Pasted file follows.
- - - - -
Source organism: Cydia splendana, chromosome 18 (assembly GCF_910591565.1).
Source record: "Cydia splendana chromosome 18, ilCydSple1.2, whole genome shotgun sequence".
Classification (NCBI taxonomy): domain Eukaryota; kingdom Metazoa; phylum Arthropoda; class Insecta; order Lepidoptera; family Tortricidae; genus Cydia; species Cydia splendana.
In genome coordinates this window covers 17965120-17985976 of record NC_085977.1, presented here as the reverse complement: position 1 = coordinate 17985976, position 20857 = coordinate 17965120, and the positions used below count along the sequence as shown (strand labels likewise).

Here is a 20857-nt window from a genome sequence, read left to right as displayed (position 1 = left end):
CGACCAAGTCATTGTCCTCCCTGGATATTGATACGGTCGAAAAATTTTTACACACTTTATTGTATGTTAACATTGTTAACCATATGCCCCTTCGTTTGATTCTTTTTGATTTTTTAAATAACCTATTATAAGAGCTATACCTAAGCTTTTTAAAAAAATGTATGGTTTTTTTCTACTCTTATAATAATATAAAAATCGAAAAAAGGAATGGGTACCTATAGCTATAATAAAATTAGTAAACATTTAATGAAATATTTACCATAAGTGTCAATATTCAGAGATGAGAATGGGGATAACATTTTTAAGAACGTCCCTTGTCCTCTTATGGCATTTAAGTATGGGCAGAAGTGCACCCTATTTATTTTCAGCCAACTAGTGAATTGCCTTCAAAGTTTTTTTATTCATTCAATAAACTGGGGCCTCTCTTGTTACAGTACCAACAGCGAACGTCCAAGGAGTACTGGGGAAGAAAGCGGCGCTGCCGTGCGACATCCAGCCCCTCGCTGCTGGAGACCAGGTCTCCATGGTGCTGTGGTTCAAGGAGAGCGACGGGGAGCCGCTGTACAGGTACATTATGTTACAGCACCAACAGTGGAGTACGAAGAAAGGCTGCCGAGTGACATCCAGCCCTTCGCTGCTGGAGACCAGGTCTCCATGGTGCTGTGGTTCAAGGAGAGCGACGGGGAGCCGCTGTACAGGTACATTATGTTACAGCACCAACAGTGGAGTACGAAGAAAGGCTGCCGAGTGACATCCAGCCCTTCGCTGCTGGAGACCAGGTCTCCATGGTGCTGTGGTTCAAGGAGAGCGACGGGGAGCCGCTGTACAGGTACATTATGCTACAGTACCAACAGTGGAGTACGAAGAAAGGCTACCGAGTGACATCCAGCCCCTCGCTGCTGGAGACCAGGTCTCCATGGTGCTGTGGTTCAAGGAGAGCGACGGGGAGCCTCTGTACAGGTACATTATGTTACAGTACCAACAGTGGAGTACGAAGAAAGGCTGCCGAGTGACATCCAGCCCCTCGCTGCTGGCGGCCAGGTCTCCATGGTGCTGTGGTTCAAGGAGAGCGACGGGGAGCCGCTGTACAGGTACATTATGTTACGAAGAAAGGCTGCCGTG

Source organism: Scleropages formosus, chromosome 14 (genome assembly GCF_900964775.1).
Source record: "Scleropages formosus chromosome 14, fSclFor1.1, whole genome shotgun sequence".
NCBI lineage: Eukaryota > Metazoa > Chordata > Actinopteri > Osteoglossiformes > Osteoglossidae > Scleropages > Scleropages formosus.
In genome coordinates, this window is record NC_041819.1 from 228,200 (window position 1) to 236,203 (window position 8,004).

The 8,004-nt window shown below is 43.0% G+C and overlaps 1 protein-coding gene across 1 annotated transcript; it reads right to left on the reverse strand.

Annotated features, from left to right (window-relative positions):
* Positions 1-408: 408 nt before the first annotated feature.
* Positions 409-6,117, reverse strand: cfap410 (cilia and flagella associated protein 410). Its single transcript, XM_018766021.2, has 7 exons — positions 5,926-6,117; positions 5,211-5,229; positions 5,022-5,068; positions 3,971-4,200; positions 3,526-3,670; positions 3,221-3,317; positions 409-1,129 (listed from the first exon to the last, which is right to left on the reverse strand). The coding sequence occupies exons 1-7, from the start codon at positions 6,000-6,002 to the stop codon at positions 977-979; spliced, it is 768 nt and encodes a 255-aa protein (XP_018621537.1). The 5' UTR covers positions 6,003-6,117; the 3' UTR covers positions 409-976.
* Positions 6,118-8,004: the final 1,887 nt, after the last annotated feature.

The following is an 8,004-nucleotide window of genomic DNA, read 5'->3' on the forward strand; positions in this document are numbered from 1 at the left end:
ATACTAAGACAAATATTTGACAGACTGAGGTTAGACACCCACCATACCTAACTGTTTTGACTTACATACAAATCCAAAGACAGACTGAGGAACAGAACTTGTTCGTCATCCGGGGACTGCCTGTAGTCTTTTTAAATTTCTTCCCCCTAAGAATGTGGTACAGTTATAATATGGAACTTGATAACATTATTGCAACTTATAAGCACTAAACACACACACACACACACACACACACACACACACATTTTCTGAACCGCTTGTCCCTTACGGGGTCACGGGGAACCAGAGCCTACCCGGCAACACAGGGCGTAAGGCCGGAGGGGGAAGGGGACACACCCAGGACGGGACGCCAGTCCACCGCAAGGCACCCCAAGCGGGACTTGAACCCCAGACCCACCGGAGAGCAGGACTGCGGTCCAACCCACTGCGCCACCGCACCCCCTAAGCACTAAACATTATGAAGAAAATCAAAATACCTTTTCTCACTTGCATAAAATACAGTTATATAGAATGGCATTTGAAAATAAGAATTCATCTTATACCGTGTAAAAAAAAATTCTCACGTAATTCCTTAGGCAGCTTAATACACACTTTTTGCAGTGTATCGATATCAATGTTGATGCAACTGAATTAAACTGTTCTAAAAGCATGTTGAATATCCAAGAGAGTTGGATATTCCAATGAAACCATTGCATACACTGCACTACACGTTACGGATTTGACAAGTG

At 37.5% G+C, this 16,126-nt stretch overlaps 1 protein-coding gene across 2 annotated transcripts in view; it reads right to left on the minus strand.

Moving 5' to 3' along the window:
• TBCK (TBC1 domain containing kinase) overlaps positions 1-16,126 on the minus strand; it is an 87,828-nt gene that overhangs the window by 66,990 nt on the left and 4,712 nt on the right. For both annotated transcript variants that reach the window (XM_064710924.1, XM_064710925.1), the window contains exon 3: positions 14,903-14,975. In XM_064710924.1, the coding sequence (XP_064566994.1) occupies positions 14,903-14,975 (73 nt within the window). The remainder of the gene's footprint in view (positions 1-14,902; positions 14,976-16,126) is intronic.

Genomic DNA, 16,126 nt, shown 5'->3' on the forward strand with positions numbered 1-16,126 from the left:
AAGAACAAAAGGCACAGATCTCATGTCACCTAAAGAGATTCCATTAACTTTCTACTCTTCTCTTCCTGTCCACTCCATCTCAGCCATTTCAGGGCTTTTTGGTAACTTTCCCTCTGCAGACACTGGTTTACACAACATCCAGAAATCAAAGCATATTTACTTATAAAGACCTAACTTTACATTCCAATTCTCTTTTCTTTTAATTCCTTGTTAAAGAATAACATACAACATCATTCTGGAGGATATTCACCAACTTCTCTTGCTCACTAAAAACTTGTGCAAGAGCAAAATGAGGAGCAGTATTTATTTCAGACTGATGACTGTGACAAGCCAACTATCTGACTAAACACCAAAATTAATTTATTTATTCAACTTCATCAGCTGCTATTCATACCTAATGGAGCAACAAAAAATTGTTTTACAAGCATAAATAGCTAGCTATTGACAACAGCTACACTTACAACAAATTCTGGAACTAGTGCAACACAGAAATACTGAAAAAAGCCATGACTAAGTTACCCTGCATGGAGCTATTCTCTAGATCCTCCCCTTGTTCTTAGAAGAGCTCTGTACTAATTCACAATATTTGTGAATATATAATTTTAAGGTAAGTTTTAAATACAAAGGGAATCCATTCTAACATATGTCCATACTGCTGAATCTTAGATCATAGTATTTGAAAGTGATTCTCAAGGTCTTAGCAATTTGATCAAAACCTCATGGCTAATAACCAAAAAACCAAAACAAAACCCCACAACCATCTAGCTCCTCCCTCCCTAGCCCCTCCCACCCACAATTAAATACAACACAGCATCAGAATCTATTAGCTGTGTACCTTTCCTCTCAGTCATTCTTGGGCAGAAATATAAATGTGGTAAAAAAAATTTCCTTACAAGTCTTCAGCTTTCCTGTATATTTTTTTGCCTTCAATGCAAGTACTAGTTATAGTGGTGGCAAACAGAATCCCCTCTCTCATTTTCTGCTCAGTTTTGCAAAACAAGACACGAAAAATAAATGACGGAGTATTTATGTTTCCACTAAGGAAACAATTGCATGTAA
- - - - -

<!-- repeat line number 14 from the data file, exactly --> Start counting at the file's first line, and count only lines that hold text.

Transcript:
* Positions 409-6,117, reverse strand: cfap410 (cilia and flagella associated protein 410). Its single transcript, XM_018766021.2, has 7 exons — positions 5,926-6,117; positions 5,211-5,229; positions 5,022-5,068; positions 3,971-4,200; positions 3,526-3,670; positions 3,221-3,317; positions 409-1,129 (listed from the first exon to the last, which is right to left on the reverse strand). The coding sequence occupies exons 1-7, from the start codon at positions 6,000-6,002 to the stop codon at positions 977-979; spliced, it is 768 nt and encodes a 255-aa protein (XP_018621537.1). The 5' UTR covers positions 6,003-6,117; the 3' UTR covers positions 409-976.